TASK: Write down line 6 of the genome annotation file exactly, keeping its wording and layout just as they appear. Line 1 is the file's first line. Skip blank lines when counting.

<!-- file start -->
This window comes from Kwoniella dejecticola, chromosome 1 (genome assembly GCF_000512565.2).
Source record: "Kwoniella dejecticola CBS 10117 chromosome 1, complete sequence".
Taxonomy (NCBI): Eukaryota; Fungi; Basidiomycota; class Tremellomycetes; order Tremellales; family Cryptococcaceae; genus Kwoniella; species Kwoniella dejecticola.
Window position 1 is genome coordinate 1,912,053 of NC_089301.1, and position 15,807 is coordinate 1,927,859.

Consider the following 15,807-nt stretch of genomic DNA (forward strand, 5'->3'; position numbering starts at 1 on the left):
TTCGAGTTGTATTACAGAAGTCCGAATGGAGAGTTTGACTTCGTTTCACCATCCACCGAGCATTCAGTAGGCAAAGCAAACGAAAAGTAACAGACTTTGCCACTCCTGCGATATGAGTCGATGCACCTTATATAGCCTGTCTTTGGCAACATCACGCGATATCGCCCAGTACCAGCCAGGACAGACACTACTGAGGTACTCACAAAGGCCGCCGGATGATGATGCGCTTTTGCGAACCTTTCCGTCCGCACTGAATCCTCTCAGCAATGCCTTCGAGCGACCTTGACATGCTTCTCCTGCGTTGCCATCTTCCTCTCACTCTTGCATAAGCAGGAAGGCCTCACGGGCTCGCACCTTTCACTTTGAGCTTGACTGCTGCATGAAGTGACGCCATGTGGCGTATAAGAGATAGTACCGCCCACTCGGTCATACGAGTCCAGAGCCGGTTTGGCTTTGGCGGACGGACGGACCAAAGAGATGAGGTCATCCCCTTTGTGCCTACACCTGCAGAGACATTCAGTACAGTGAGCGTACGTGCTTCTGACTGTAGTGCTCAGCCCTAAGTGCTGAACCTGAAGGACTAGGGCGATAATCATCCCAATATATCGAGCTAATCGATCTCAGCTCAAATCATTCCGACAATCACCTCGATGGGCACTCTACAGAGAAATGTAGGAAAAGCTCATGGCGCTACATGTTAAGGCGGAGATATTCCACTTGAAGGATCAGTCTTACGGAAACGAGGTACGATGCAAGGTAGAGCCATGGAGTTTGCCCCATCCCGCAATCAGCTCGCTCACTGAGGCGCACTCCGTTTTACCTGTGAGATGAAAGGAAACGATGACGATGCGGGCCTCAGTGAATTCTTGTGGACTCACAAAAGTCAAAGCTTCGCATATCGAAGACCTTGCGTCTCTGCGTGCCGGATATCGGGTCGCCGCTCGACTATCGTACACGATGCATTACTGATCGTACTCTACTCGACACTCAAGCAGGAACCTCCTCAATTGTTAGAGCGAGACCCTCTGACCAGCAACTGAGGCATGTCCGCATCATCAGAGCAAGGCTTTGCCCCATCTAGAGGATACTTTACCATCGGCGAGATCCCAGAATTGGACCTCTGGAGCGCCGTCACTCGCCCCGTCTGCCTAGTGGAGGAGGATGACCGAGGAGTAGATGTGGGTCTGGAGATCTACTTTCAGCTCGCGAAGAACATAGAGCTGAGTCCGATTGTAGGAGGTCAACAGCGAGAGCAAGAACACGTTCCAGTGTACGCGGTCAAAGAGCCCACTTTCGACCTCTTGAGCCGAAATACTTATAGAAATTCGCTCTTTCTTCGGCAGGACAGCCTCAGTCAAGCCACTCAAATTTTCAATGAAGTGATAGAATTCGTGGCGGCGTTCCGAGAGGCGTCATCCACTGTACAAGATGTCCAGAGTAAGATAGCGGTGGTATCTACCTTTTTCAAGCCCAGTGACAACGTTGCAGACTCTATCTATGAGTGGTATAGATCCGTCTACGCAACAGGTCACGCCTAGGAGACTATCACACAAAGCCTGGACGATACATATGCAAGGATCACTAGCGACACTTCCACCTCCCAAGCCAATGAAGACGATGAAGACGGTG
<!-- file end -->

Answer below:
TTCGAGTTGTATTACAGAAGTCCGAATGGAGAGTTTGACTTCGTTTCACCATCCACCGAGCATTCAGTAGGCAAAGCAAACGAAAAGTAACAGACTTTGCCACTCCTGCGATATGAGTCGATGCACCTTATATAGCCTGTCTTTGGCAACATCACGCGATATCGCCCAGTACCAGCCAGGACAGACACTACTGAGGTACTCACAAAGGCCGCCGGATGATGATGCGCTTTTGCGAACCTTTCCGTCCGCACTGAATCCTCTCAGCAATGCCTTCGAGCGACCTTGACATGCTTCTCCTGCGTTGCCATCTTCCTCTCACTCTTGCATAAGCAGGAAGGCCTCACGGGCTCGCACCTTTCACTTTGAGCTTGACTGCTGCATGAAGTGACGCCATGTGGCGTATAAGAGATAGTACCGCCCACTCGGTCATACGAGTCCAGAGCCGGTTTGGCTTTGGCGGACGGACGGACCAAAGAGATGAGGTCATCCCCTTTGTGCCTACACCTGCAGAGACATTCAGTACAGTGAGCGTACGTGCTTCTGACTGTAGTGCTCAGCCCTAAGTGCTGAACCTGAAGGACTAGGGCGATAATCATCCCAATATATCGAGCTAATCGATCTCAGCTCAAATCATTCCGACAATCACCTCGATGGGCACTCTACAGAGAAATGTAGGAAAAGCTCATGGCGCTACATGTTAAGGCGGAGATATTCCACTTGAAGGATCAGTCTTACGGAAACGAGGTACGATGCAAGGTAGAGCCATGGAGTTTGCCCCATCCCGCAATCAGCTCGCTCACTGAGGCGCACTCCGTTTTACCTGTGAGATGAAAGGAAACGATGACGATGCGGGCCTCAGTGAATTCTTGTGGACTCACAAAAGTCAAAGCTTCGCATATCGAAGACCTTGCGTCTCTGCGTGCCGGATATCGGGTCGCCGCTCGACTATCGTACACGATGCATTACTGATCGTACTCTACTCGACACTCAAGCAGGAACCTCCTCAATTGTTAGAGCGAGACCCTCTGACCAGCAACTGAGGCATGTCCGCATCATCAGAGCAAGGCTTTGCCCCATCTAGAGGATACTTTACCATCGGCGAGATCCCAGAATTGGACCTCTGGAGCGCCGTCACTCGCCCCGTCTGCCTAGTGGAGGAGGATGACCGAGGAGTAGATGTGGGTCTGGAGATCTACTTTCAGCTCGCGAAGAACATAGAGCTGAGTCCGATTGTAGGAGGTCAACAGCGAGAGCAAGAACACGTTCCAGTGTACGCGGTCAAAGAGCCCACTTTCGACCTCTTGAGCCGAAATACTTATAGAAATTCGCTCTTTCTTCGGCAGGACAGCCTCAGTCAAGCCACTCAAATTTTCAATGAAGTGATAGAATTCGTGGCGGCGTTCCGAGAGGCGTCATCCACTGTACAAGATGTCCAGAGTAAGATAGCGGTGGTATCTACCTTTTTCAAGCCCAGTGACAACGTTGCAGACTCTATCTATGAGTGGTATAGATCCGTCTACGCAACAGGTCACGCCTAGGAGACTATCACACAAAGCCTGGACGATACATATGCAAGGATCACTAGCGACACTTCCACCTCCCAAGCCAATGAAGACGATGAAGACGGTG